The 3-2 loss was a crushing blow and it raised some questions we hadn't considered before. Here’s what we learnt.Topor-Stanley essential to the Wanderers cause
The inspirational skipper has been an ever-present in the Wanderers defence over the years so there was something uncomfortable about going into the match against Brisbane without seeing the captain’s name on the team sheet.
And it didn’t take long for Topor-Stanley’s presence to be sorely missed on a night where the Wanderers were often exposed at the back.
Make no mistake, it’s an area of the pitch that arguably the Wanderers boast their greatest depth but if anything the Brisbane match underlined how much of an important leader Topor-Stanley is and how his ability to organise and marshal from the back is a cornerstone of the team’s defensive ethos.
The captain appears to be the one player the Wanderers cannot afford to lose. In the two games that Topor-Stanley has missed this campaign (Round 16 v Mariners, Round 22 v Brisbane) the Wanderers have conceded in total four goals and 25 shots with 13 on target: for each absence, an average of 6.5 shots on target has been conceded per game.
With Topor-Stanley in the side the Wanderers concede nearly half that number, 3.5 shots on target.
Are the Wanderers dropping defensively? Six rounds ago, the Wanderers were conceding 2.9 shots on target per game, and with Liam Reddy between the sticks for the last five matches he has made 4.8 saves per match. Coincidentally, Andrew Redmayne was forced into just 1.9 saves per match in his 19 matches played this season.
Wanderers varying their approach with the ball
Although the Wanderers are playing much the same as they have done all season, the past couple of matches has evidenced a new dimension to their attacking structure.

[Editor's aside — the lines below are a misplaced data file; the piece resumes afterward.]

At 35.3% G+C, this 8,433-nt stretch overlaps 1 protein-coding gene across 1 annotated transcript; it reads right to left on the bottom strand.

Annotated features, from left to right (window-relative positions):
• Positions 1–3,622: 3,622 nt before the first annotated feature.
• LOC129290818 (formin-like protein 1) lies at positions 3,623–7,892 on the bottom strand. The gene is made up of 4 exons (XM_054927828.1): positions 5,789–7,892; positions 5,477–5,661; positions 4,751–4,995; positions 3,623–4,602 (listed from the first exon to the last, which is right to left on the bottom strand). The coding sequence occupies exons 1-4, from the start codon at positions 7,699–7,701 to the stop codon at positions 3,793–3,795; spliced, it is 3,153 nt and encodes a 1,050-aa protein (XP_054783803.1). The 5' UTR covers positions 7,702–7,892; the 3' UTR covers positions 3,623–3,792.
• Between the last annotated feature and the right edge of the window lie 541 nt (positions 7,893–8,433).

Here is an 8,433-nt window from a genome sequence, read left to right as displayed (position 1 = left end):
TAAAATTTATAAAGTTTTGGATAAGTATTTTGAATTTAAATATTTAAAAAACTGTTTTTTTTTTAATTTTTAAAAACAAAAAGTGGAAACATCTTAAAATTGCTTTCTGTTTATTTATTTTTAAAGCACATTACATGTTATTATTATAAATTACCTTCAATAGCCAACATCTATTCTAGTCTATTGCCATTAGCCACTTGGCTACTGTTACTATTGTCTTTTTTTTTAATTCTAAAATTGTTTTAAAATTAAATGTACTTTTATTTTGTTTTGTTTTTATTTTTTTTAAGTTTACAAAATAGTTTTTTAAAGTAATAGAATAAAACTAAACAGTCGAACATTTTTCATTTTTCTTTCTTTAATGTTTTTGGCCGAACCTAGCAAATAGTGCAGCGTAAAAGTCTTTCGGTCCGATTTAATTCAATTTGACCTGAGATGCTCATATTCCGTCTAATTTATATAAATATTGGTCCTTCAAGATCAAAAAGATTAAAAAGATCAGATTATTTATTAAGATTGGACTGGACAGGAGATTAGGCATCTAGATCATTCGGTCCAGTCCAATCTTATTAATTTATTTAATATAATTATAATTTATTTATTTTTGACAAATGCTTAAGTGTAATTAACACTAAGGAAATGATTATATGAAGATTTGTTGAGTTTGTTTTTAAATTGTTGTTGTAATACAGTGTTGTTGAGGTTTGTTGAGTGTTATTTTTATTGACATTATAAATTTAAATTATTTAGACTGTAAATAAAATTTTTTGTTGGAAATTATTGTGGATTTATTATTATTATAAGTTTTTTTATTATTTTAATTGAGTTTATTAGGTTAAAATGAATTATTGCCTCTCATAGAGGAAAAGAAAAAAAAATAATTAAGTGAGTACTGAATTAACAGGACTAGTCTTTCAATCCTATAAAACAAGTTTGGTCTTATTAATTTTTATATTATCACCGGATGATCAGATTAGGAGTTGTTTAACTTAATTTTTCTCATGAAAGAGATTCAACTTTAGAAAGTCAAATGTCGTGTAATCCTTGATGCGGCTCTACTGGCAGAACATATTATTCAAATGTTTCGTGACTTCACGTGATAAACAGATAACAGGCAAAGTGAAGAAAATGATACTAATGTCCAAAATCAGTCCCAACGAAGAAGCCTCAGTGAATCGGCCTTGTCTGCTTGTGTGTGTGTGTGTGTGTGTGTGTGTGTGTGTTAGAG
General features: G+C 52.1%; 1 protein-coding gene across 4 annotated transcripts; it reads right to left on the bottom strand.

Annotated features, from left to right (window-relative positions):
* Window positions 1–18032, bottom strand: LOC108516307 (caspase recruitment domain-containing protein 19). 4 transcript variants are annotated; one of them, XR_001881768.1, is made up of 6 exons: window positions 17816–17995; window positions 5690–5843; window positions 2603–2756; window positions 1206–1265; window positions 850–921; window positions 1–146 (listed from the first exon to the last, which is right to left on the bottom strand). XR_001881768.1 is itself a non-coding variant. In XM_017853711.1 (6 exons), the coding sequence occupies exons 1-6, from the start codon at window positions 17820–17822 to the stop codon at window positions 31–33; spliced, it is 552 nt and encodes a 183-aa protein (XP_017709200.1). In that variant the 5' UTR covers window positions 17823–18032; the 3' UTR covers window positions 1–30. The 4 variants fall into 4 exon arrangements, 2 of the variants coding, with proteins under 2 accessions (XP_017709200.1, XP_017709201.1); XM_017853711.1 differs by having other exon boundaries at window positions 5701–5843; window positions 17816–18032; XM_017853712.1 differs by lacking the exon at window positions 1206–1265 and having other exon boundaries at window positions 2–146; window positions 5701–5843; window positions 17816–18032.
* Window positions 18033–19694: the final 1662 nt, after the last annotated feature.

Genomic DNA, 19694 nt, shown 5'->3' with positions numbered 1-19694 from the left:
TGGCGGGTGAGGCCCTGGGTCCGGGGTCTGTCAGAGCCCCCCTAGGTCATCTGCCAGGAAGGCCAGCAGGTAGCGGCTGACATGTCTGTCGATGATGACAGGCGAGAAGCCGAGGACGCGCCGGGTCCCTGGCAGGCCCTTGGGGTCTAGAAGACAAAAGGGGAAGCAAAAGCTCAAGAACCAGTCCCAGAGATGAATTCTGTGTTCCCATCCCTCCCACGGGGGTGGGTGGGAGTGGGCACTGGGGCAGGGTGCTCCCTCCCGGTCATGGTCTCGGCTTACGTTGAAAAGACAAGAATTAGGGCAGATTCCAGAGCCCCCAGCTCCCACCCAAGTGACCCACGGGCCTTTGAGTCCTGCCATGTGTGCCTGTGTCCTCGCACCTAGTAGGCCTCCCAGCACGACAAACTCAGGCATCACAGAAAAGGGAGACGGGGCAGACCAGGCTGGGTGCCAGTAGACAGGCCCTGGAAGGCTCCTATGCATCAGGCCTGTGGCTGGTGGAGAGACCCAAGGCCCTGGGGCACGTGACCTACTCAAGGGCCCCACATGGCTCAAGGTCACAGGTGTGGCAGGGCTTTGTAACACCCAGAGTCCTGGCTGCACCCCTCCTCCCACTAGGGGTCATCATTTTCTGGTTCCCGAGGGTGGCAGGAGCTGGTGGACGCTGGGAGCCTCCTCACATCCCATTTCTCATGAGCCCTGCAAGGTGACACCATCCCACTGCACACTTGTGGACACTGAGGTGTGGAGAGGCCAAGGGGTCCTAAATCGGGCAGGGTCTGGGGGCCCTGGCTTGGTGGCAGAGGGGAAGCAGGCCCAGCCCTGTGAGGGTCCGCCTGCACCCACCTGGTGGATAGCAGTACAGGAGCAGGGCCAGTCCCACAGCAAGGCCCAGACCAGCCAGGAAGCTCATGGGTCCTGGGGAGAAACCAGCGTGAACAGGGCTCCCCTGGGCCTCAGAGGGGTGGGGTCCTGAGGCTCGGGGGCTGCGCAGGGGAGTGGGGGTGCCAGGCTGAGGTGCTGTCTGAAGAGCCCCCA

This was more or less highlighted in Tony Popovic’s post-match press conference against Perth Glory last Friday, where the boss admitted that teams would set up against the Wanderers, particularly away from home, pack the defensive third with bodies to stifle the Wanderers and deny the Red & Black the opportunity to find space in between the lines.
In this respect, the match against Perth felt like a pivotal moment in the season because in search of a match-winner the side were forced to come up with an alternative to their short passing game and managed to break down Kenny Lowe’s bus through brute force rather than through sustaining their short passing rotations.
Against Brisbane we once again saw a more frequent inclination for the two Spaniards in midfield or a fullback to loft a clipped ball over the Roar defence, or to play a long diagonal pass to the likes of Romeo Castelen and Jaushua Sotirio who occupied the flanks. This is an approach that has worked in recent matches: Dario Vidosic’s derby strike and to a lesser extent, Brendon Santalab’s winner against Glory were both goals produced by the vertical ball.
With a front four missing several notable absentees, it was no surprise to see the side looking flat and unable to settle into their usual patterns for periods of the game but the team deserve immense credit for getting themselves into what looked a winning position, once again, by switching their approach.
Castelen applies finishing touch again
If there’s one criticism of the Dutchman this season, it’s that he hasn’t reached the level of end product his consistent endeavour has merited. But in the last two matches, Castelen has more than answered his critics with two important goals.
It’s the first time he’s notched in consecutive weeks in his Wanderers career and having demonstrated his quality going forward this campaign a more efficient Castelen could potentially mean nightmare for the opposition defence.
Wanderers must find a way to deal with Maclaren
The ex-Perth flyer has proved a difficult beast to tame for the Wanderers rear-guard with five goals in three appearances. He’s now scored six: the second highest total against Popovic’s side, one behind Besart Berisha having played half the amount of matches.
The Wanderers have been tested by Maclaren’s pace and ability to find space in between defenders this season and, should the two sides meet again this campaign, they must find a way to nip this record in the bud.